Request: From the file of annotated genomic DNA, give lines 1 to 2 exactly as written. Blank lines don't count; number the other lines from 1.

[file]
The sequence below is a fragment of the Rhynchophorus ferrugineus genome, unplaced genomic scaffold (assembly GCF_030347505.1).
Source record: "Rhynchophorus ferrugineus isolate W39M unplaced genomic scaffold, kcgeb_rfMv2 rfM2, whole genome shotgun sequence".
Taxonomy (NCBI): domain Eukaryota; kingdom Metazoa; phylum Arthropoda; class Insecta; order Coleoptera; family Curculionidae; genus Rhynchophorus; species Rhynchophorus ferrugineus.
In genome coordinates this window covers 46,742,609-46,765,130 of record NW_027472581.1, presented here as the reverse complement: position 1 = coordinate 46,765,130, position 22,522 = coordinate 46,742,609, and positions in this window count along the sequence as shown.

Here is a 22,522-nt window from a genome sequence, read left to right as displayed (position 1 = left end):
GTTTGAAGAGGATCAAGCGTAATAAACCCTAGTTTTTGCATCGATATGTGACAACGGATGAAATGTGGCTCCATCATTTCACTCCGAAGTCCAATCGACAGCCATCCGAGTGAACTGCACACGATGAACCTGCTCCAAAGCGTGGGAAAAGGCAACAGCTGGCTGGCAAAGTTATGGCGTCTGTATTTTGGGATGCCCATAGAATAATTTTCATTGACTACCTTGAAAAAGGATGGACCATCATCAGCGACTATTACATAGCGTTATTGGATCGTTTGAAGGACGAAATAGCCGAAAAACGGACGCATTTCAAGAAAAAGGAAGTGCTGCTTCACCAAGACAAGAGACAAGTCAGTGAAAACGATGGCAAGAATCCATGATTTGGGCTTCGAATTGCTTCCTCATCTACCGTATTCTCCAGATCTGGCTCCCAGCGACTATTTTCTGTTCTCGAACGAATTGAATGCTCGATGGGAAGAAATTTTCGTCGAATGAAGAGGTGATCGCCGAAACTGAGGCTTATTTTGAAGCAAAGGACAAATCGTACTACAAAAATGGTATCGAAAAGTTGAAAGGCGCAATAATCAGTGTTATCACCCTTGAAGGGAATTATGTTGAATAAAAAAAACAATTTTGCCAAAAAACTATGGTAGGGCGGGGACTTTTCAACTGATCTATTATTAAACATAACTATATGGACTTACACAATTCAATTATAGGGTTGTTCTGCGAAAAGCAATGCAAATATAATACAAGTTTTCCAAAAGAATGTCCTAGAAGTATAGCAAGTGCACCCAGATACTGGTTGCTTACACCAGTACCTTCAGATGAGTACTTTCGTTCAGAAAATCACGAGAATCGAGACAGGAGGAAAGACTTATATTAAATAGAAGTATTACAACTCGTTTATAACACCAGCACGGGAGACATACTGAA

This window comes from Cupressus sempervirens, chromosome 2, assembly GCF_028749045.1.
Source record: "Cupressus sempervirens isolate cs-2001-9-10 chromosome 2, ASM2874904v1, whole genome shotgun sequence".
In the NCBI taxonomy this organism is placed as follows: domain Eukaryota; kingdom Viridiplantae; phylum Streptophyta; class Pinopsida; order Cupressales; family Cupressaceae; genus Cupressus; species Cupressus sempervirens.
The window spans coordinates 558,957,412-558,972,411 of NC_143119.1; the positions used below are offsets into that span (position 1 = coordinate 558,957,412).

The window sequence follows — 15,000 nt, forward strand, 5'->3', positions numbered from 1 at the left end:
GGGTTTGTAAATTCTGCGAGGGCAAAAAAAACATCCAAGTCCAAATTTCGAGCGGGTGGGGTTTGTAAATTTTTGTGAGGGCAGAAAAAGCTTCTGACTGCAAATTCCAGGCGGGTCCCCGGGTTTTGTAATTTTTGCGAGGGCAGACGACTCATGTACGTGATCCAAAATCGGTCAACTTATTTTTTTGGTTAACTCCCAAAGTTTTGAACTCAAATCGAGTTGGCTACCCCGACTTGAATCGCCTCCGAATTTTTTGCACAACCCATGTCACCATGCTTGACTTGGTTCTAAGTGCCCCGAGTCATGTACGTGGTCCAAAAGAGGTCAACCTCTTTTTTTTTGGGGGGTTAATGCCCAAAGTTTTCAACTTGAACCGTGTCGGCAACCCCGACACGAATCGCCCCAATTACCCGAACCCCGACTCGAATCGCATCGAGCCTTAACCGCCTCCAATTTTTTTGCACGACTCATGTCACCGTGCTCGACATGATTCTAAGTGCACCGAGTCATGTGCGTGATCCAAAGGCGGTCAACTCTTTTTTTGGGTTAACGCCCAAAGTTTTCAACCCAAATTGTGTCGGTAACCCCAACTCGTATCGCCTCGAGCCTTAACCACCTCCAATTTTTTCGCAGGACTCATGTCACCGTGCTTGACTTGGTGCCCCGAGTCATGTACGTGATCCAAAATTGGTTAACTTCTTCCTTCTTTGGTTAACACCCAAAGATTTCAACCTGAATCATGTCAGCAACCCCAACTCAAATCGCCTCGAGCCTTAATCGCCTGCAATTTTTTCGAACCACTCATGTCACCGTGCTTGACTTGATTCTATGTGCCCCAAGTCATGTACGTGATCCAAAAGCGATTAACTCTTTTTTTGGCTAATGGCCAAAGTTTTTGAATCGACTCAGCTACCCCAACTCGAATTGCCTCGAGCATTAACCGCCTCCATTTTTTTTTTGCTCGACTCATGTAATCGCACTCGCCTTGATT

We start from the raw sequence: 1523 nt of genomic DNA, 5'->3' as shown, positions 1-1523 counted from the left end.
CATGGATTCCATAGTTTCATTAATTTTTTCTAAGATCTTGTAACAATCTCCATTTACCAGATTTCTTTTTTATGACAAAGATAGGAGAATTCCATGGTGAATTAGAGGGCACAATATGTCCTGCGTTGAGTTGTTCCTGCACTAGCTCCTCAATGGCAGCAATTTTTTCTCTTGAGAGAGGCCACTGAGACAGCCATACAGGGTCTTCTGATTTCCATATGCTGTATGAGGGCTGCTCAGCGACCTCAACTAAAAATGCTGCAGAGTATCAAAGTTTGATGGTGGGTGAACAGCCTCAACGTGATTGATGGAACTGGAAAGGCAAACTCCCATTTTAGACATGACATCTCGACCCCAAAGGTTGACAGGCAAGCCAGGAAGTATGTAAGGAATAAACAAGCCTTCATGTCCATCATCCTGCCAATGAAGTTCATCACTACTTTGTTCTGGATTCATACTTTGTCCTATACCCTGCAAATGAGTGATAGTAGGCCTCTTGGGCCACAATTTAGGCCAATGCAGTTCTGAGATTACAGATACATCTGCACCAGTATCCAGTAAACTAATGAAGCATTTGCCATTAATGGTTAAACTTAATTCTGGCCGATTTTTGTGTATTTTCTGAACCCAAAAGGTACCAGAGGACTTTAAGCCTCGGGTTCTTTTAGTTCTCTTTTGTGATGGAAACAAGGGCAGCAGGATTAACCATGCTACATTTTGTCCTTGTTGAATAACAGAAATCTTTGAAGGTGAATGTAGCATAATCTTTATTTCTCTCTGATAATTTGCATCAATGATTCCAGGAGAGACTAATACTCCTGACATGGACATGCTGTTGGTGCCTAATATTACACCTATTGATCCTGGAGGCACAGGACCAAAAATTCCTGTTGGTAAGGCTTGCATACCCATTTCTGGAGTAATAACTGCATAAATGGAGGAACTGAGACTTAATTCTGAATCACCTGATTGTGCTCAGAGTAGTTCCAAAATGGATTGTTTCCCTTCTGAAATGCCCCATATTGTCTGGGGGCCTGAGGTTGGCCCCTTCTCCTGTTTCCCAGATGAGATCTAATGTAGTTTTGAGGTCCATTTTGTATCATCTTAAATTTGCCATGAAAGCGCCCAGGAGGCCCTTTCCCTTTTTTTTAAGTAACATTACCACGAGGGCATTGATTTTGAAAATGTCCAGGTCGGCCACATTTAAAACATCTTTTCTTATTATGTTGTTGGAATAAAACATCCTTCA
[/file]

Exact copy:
The sequence below is a fragment of the Rhynchophorus ferrugineus genome, unplaced genomic scaffold (assembly GCF_030347505.1).
Source record: "Rhynchophorus ferrugineus isolate W39M unplaced genomic scaffold, kcgeb_rfMv2 rfM2, whole genome shotgun sequence".